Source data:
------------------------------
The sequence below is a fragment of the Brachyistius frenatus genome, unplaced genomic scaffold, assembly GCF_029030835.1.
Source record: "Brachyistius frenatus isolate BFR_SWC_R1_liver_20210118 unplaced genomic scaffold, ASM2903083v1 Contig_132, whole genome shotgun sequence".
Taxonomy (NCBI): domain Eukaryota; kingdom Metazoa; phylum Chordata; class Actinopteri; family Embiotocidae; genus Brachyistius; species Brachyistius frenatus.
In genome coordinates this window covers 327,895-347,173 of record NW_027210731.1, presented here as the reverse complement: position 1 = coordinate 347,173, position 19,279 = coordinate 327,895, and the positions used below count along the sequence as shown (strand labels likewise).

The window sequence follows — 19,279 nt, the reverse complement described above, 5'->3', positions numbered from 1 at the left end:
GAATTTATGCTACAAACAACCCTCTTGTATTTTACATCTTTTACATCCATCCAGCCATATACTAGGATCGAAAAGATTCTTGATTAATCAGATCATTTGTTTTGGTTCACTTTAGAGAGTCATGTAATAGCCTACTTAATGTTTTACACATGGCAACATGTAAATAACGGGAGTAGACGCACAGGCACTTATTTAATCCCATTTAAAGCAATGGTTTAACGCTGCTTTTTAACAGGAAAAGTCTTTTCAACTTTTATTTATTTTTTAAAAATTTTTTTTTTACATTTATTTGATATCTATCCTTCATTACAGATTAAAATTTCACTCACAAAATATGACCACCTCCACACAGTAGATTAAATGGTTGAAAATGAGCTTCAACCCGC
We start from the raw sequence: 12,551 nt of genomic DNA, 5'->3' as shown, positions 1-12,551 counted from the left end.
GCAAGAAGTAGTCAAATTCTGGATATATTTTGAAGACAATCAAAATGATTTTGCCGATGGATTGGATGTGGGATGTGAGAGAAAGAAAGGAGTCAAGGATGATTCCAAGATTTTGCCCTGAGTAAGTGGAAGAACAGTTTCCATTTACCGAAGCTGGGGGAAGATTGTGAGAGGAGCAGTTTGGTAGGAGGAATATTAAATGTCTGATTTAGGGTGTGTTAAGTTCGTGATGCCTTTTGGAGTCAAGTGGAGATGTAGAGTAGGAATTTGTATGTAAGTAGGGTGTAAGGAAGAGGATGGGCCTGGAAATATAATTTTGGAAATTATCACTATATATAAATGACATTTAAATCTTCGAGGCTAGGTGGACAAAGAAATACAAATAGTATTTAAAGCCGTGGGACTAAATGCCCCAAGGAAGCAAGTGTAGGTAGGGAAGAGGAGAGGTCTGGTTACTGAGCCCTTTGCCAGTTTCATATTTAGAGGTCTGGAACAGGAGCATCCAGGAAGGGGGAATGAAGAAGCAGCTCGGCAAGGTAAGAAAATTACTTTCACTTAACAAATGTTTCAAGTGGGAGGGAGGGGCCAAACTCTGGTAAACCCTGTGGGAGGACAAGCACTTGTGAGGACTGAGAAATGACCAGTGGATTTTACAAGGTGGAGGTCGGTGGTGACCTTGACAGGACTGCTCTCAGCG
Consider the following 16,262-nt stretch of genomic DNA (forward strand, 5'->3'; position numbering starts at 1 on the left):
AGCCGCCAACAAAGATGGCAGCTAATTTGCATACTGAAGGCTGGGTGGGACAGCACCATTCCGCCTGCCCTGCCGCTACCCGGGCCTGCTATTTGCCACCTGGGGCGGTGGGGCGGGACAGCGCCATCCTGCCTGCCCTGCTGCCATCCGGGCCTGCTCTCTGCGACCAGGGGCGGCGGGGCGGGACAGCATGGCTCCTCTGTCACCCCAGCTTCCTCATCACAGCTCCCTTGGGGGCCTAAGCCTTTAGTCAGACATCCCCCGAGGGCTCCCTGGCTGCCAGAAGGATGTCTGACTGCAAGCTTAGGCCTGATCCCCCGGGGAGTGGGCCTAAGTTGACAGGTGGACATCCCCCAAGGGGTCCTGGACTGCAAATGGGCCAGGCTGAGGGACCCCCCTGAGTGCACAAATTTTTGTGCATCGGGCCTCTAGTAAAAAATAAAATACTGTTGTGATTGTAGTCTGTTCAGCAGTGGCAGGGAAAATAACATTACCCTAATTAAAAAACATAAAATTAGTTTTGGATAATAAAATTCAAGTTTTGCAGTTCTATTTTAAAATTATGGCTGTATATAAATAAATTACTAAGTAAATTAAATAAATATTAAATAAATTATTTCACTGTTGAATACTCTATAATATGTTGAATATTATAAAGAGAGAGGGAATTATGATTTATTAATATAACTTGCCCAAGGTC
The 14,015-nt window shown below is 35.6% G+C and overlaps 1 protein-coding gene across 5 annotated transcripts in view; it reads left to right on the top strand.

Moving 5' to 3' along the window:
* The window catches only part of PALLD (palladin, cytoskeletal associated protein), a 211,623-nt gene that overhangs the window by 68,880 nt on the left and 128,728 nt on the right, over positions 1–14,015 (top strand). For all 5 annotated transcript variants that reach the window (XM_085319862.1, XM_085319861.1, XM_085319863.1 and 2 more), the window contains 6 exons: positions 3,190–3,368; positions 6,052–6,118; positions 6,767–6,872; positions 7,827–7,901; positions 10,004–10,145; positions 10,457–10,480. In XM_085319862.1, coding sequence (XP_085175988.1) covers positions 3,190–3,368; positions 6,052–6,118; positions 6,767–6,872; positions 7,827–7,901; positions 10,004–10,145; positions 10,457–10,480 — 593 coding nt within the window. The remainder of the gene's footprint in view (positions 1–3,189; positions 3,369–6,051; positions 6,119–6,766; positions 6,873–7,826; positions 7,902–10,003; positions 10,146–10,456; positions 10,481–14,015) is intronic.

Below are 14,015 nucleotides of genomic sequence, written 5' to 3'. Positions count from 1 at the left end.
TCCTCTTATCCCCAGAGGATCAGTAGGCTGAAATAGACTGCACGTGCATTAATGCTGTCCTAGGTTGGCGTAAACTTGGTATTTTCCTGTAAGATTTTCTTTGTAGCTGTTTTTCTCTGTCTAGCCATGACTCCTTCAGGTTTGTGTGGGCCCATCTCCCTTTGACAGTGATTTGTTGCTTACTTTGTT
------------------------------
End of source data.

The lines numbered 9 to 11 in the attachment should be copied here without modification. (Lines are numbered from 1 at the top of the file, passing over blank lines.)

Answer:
Consider the following 16,262-nt stretch of genomic DNA (forward strand, 5'->3'; position numbering starts at 1 on the left):
AGCCGCCAACAAAGATGGCAGCTAATTTGCATACTGAAGGCTGGGTGGGACAGCACCATTCCGCCTGCCCTGCCGCTACCCGGGCCTGCTATTTGCCACCTGGGGCGGTGGGGCGGGACAGCGCCATCCTGCCTGCCCTGCTGCCATCCGGGCCTGCTCTCTGCGACCAGGGGCGGCGGGGCGGGACAGCATGGCTCCTCTGTCACCCCAGCTTCCTCATCACAGCTCCCTTGGGGGCCTAAGCCTTTAGTCAGACATCCCCCGAGGGCTCCCTGGCTGCCAGAAGGATGTCTGACTGCAAGCTTAGGCCTGATCCCCCGGGGAGTGGGCCTAAGTTGACAGGTGGACATCCCCCAAGGGGTCCTGGACTGCAAATGGGCCAGGCTGAGGGACCCCCCTGAGTGCACAAATTTTTGTGCATCGGGCCTCTAGTAAAAAATAAAATACTGTTGTGATTGTAGTCTGTTCAGCAGTGGCAGGGAAAATAACATTACCCTAATTAAAAAACATAAAATTAGTTTTGGATAATAAAATTCAAGTTTTGCAGTTCTATTTTAAAATTATGGCTGTATATAAATAAATTACTAAGTAAATTAAATAAATATTAAATAAATTATTTCACTGTTGAATACTCTATAATATGTTGAATATTATAAAGAGAGAGGGAATTATGATTTATTAATATAACTTGCCCAAGGTC
The 14,015-nt window shown below is 35.6% G+C and overlaps 1 protein-coding gene across 5 annotated transcripts in view; it reads left to right on the top strand.